Back to the rally… Arena made the solid point that preserving the Portage is allÂ about economic recovery. Four restaurant proposals have been made for the area, but not a one would be able to get a liquor license if the church opened shop at the theater. So, it’s not just a matter of keeping the nerd cinephiles from their celluloid fantasies, or even about protecting an, admittedly, gaudy old queen of a theater from being ravished and violated. It’s about money. A short-term windfall for the theater’s current owners won’t translate into income for Portage Park, the surrounding neighborhoods, or Chicago in general. Church folks have promised to buy stuff at the local businesses, but that remains to be seen. Will the church-goers bussed in to the church really be picking up their groceries at Jewel and their steel-toed boots at Rasenicks? Hmmmm…
When Arena finished speaking, Ms. Sobor took over again. Prepared to deliver a PowerPoint presentation, equipment failure spared the audience from the sight of hastily created pie charts. Thinking on her feet, Sobor provided all the necessary URLs and procedures for making your voice heard. Why, here’s that very information:
Periodically, a few of the burly bearded fellows emitted approving howls of “Wooooooooo!” whenever they found favor with Ms. Sobor’s statements, and one seeming non sequitur about “No Brooklyn theaters!” This was answered by Ms. Sobor with another curious statement about Irving Park being founded by four New York carpetbaggers. Hah? No illumination was provided, but I later discovered that the Tabernacle folks have done this before, to the former Lowes Metropolitan in Brooklyn, NY. Before and afterrestorationphotos on the net aren’t heartening:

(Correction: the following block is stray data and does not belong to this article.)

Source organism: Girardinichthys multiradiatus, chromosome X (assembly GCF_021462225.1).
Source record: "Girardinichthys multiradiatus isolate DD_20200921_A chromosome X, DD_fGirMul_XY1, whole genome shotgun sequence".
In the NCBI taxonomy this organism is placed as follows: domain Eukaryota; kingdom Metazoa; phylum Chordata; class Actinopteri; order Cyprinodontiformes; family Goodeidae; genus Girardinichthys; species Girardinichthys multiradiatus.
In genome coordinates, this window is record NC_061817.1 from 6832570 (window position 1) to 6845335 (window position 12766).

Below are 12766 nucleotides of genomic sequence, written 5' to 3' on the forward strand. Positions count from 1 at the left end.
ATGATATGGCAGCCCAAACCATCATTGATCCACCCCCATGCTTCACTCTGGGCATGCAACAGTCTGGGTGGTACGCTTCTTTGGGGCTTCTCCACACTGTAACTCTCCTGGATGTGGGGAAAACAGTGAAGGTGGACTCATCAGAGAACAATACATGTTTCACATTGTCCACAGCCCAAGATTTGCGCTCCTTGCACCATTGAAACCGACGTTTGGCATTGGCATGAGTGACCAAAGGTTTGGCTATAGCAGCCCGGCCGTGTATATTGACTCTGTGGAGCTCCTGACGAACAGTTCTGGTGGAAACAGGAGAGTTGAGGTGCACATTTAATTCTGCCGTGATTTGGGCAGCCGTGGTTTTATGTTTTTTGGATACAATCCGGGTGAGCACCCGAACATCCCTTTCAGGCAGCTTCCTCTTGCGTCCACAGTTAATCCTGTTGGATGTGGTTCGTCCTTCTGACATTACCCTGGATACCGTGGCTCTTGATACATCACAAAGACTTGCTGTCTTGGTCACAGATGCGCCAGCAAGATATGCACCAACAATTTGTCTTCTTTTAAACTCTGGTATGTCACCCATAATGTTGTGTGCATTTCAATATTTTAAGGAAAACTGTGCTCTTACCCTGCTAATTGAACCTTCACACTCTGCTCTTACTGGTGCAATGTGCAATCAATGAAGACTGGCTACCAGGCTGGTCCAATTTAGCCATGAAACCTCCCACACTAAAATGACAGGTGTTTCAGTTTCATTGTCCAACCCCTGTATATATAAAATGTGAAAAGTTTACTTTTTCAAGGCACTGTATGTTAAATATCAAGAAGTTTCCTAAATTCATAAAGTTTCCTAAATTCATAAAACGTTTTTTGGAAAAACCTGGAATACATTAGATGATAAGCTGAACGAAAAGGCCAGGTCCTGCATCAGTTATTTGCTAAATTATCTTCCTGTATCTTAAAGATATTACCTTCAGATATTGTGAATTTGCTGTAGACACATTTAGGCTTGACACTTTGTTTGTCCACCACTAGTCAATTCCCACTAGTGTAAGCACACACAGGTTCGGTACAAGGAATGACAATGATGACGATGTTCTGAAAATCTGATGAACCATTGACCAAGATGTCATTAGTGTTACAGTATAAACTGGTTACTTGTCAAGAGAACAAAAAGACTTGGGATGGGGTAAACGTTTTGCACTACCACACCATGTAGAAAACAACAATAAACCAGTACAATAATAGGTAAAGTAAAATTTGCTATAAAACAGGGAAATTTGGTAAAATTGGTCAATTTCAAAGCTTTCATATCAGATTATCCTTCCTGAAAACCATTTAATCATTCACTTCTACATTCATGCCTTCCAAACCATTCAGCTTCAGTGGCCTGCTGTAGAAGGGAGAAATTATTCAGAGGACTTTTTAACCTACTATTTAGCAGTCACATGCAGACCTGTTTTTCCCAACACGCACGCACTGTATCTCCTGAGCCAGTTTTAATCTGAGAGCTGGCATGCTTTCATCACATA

Our next to last speaker was Mike Edwards, creator of the Save the Portage Facebook page, who provided the quote of the night: “Where else can you see West Side Story one week and Dawn of the Dead the next?” Edwards led the gathering in a mass cell phone contact list updating, providing the number for the Chicago Zoning Board of Appeals: (312) 744-5822
Again, that’s (312) 744-5822.
Dennis Wolkowicz, the organist and one of the prime movers on the restoration of the theater several years ago, closed the meeting, dubbing it a “community explosion.” He shared a bit of Portage trivia, explaining that back in the 80s the theater was sliced down the middle by a wall that’s since been removed. The seats reflected a curiousÂ and unwitting division of political proportions by having red seats on one side and blue ones on the other. This was rectified when director Michael Mann shot Public Enemies with Johnny Depp there in 2008, using the theater as a stand-in for the Biograph Theater on Lincoln Ave. Red and blue seats wouldn’t do, so the film company sprang for blue cushions across the board. No comment.
The meeting closed with reminders that letters to the ZBA could be returned in the lobby, and that various spokespersons would be available for interviews. I needed to get home, and after running into a workmate and my church’s pastor,Â I headed out to spread the word. I hope you do likewise, dear reader. Check out the above links and take action.
Come on. I’ve got kids who need to see Frankenstein on the big screen!